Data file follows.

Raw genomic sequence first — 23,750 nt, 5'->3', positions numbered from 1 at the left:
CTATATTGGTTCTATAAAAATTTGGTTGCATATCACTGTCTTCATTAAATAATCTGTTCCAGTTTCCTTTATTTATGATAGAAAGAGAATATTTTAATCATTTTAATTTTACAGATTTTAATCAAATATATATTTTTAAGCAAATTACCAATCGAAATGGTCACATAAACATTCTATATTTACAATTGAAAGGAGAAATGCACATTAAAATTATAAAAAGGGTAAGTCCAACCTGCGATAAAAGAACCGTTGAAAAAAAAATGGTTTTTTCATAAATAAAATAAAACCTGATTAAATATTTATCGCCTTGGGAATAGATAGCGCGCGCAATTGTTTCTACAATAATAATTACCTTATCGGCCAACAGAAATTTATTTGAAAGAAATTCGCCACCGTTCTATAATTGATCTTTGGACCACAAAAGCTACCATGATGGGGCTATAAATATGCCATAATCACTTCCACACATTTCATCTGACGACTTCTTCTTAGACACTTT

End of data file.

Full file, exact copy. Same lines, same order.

Raw genomic sequence first — 23,750 nt, 5'->3', positions numbered from 1 at the left:
CTATATTGGTTCTATAAAAATTTGGTTGCATATCACTGTCTTCATTAAATAATCTGTTCCAGTTTCCTTTATTTATGATAGAAAGAGAATATTTTAATCATTTTAATTTTACAGATTTTAATCAAATATATATTTTTAAGCAAATTACCAATCGAAATGGTCACATAAACATTCTATATTTACAATTGAAAGGAGAAATGCACATTAAAATTATAAAAAGGGTAAGTCCAACCTGCGATAAAAGAACCGTTGAAAAAAAAATGGTTTTTTCATAAATAAAATAAAACCTGATTAAATATTTATCGCCTTGGGAATAGATAGCGCGCGCAATTGTTTCTACAATAATAATTACCTTATCGGCCAACAGAAATTTATTTGAAAGAAATTCGCCACCGTTCTATAATTGATCTTTGGACCACAAAAGCTACCATGATGGGGCTATAAATATGCCATAATCACTTCCACACATTTCATCTGACGACTTCTTCTTAGACACTTT